Despite a roster that boasts Elias Pettersson, Brock Boeser, Quinn Hughes, and Oliver Ekman-Larsson, the Vancouver Canucks can’t score on the power play. And, even worse, they can’t keep the puck out of the net on the penalty kill.
Going into tonight’s game against the Nashville Predators (official stats aren’t yet available as I write this article) the Canucks were in 24th place in the NHL on the power play, and 28th on the penalty kill. Tonight was certainly no exception, as they surrendered two short-handed goals and couldn’t capitalize with the man advantage. Something needs to change.
If you watch a Canucks power play, the reason for their struggles might be obvious: all five guys stand still! Canucks fans have been vocal about this on social media for quite a while now. The assumption was that the power play would look different this year as the Canucks changed out their power play coach (Jason King replaced Newell Brown), but old habits die hard.
King is best known in Vancouver for his place on the “Mattress Line” in 2003, playing with Henrik and Daniel Sedin. They were called that because the line consisted of two twins and a King. Although King wasn’t necessarily a power play guy as a player in the NHL, he ran the power play as an Assistant Coach for the Utica Comets from 2016 until last year. Alex Burrows, another linemate of the Sedins, has a big say in the power play.
It makes sense the team would use former players who played with the Sedins but the Canucks have access to something even better: the actual Sedins. Henrik and Daniel were brought back to the Canucks organization this off-season as Special Advisors to the GM. Although on-ice play isn’t in their job description, it may be beneficial to have them join the power play meeting from time to time. The Sedins ran one of the most successful power plays in the NHL for the better part of their careers.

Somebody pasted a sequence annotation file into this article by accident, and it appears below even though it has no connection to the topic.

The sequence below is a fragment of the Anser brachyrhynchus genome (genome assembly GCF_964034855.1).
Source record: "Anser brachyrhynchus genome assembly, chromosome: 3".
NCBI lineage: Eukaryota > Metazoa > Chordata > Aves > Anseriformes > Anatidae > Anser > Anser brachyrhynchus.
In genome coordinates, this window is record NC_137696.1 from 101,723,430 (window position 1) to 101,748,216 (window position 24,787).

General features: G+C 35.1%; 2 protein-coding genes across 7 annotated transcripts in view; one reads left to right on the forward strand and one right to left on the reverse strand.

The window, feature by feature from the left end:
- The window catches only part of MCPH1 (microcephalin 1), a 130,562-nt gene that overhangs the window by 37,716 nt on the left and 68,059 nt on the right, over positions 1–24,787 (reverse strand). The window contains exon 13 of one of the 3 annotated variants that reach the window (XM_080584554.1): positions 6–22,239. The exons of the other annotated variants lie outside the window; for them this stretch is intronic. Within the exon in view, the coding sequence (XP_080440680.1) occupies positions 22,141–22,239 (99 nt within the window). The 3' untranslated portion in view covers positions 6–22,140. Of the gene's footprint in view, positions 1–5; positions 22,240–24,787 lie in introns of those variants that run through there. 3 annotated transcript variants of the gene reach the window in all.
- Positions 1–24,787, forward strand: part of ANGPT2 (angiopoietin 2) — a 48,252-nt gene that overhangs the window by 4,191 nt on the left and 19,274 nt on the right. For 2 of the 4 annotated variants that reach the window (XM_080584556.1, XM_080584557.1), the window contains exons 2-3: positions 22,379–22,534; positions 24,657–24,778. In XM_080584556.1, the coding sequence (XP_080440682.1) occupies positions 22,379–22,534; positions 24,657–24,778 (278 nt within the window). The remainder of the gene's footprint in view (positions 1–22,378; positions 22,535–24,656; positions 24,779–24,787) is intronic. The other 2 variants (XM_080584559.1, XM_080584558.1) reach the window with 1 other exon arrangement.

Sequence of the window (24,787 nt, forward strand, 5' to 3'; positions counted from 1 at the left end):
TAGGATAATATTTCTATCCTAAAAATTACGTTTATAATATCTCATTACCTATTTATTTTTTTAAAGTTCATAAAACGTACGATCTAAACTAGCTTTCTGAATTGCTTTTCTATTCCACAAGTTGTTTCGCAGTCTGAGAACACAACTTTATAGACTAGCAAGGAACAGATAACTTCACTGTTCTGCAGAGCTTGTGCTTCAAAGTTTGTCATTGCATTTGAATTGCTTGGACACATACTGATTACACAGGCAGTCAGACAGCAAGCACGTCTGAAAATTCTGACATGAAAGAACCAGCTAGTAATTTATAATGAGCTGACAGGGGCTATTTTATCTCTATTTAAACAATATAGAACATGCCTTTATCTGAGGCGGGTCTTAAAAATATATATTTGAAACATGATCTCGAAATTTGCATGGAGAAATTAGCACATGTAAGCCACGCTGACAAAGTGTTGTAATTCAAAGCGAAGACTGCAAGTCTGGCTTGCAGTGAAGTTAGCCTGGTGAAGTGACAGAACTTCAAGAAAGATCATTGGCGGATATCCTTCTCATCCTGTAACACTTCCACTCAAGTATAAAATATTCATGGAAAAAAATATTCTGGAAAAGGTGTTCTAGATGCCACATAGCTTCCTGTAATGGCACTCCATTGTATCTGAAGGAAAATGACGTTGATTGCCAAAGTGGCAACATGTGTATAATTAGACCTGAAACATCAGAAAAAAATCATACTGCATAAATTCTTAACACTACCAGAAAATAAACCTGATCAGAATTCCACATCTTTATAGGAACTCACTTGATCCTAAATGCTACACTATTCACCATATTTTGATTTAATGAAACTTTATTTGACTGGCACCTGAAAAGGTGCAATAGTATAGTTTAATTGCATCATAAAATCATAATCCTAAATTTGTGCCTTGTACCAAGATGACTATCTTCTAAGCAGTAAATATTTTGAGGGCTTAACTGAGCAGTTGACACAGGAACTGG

Canucks Need to Change Things Up
The Canucks have experimented with power play personnel over the last few games, trying Oliver Ekman-Larsson and Conor Garland on the first unit. It hasn’t changed much of anything, as the Canucks are still struggling.
As far as the penalty kill goes, the Canucks have never missed Tyler Motte and Brandon Sutter more. Both penalty killers have missed the entire season so far, Motte recovering from a neck surgery, and Sutter with long-term health issues from COVID-19.
Despite what seemed like a million quality scoring chances and some stellar goaltending from Thatcher Demko, the Canucks’ special teams failed them tonight. The team is learning that it doesn’t matter how good you are at even strength if your special teams are incompetent.
If the Canucks can fix their early problems soon, they could save this season and even make a nice playoff run. If their problems persist, they could be looking at yet another top-10 draft pick.
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